State and local government may not always be well resourced, especially in regional areas, but if they are open to advice and quality design there is the potential to be informed and function as a smart client. Wellington Shire Council proved to be this type of client when it approached the OVGA for procurement advice and design review on the Port of Sale Cultural Hub project. This involved the redevelopment of the Port of Sale Civic Centre into a new shared use community and civic space. The OVGA highlighted the importance of providing the right budget to meet the stated ambition of the project and avoid what may have proved to be – in the long term – a false economy. The outcome of this advice led to successful negotiations by the Council and additional secured funding with a $4.5 million Federal Government grant through the National Stronger Region’s Fund. The total project cost is now $13.7 million, which includes $10.7 million for the redevelopment of the building and $3 million for the surrounding Port of Sale precinct. The OVGA advocated that it was not important to pursue the ‘affordable wow factor visuals’, noted in council’s initial brief, but rather that the focus of the architectural design should be timeless, enduring and of high quality. Further we advised that in selecting the contract, risk should be allocated fairly between all parties.
When it came to the selection criteria of the design team, the OVGA noted that design capability was missing and needed to be included a key criterion. Following consultation with council this criterion was added and appropriately weighted. The intent of the OVGA was to select the design team by first undertaking a qualitative assessment of the criteria and then comparing this qualitative assessment against price within an accepted band. This project demonstrated that it is essential that the requirement for design quality is in place through all the procurement documents. While fees will be considered as part of a value-for money process, the cost of the design commission is a relatively modest financial consideration in a whole of project context and lifecycle costs.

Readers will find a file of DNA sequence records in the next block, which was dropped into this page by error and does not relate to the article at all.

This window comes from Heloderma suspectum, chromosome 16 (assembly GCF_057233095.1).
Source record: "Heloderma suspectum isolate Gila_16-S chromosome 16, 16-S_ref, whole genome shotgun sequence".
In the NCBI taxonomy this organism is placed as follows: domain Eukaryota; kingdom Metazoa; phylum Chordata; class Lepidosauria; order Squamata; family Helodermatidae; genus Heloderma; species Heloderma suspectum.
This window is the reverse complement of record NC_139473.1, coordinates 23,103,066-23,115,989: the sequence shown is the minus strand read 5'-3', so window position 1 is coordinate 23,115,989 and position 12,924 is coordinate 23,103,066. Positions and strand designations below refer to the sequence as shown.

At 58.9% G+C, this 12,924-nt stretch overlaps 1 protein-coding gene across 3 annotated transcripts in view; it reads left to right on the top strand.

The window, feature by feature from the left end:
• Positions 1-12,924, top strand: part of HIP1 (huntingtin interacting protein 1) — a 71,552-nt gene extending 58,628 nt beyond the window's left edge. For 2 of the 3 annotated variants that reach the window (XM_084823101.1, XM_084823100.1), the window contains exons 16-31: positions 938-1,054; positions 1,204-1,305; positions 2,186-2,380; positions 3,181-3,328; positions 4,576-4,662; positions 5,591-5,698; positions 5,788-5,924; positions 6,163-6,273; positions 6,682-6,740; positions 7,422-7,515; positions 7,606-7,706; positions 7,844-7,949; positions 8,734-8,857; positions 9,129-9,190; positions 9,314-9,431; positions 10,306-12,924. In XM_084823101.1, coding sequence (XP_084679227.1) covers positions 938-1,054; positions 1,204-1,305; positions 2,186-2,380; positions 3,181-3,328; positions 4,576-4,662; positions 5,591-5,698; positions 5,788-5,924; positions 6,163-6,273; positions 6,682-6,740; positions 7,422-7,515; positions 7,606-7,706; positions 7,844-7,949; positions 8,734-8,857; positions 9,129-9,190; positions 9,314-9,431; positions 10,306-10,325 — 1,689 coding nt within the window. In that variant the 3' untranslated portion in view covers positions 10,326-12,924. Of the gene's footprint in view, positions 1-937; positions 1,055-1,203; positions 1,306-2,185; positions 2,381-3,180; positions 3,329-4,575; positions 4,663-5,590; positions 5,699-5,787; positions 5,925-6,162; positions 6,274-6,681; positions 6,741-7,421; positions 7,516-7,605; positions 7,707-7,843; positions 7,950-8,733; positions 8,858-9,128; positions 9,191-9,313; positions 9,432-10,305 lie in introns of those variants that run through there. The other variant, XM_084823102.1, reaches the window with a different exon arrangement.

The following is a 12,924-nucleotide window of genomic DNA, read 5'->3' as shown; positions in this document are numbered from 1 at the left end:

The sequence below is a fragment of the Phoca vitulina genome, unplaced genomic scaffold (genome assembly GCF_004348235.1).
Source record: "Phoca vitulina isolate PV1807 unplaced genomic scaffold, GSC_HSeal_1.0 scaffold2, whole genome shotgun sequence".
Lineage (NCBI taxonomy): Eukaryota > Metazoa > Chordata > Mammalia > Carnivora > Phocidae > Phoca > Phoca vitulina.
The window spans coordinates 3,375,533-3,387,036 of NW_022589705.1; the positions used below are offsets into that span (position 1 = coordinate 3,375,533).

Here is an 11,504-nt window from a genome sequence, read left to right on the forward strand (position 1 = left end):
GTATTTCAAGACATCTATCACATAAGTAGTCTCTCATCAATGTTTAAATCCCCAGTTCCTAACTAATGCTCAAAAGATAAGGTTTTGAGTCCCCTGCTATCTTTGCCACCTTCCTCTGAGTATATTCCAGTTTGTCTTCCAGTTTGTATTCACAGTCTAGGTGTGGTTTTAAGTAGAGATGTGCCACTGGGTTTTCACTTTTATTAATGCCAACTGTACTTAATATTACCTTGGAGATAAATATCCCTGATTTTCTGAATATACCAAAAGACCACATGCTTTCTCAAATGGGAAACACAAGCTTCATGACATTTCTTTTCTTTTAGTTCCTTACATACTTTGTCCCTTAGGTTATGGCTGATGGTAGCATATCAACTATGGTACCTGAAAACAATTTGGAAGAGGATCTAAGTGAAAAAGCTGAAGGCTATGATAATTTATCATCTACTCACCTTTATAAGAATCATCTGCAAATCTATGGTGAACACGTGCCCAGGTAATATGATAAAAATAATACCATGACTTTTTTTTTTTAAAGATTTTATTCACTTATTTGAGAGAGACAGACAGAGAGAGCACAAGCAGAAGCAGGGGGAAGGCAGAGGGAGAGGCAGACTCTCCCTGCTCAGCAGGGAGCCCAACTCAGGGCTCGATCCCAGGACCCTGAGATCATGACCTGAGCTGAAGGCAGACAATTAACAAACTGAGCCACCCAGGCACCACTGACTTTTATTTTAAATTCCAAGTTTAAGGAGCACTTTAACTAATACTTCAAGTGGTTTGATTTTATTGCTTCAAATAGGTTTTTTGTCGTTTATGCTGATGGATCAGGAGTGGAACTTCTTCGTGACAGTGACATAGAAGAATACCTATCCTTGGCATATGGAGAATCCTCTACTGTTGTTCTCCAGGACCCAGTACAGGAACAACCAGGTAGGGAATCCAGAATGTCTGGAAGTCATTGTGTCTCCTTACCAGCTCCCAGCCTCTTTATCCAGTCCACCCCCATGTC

The OVGA seeks to ensure that not only is government getting value-for-money, but that the fees on offer will lead to good design outcomes. From 2013 the OVGA worked with the Department of Education and Training to help re-introduce a fee scale that would offer a level of certainty and avoid the proliferation of fee bidding. Many emerging practices in the 1960s, such as Kevin Borland, Daryl Jackson and Evan Walker, cut their teeth on educational projects. Educational projects remain an opportunity for younger or emerging practices to find their feet and to demonstrate their design capability, innovate and broaden their design expertise.
The OVGA will continue to advocate that lowest cost is not always best value, that high quality design is not expensive or unaffordable, that whole-life cost is more important than initial capital cost, that buildings are not merely functional but offer civic significance, that efficiency and effectiveness are embedded in design and that the public values good design.
Regardless of the scale of a project, school bike shed or a synchrotron, design will always be important. Equally there is a responsibility on government to ensure that there is the necessary human capital to guide the design process, which is not only informed but can interact in a meaningful way with the private sector. Only then will every project be well designed and memorably representative of its time.
By David Islip, Principal Adviser Urban Design + Architecture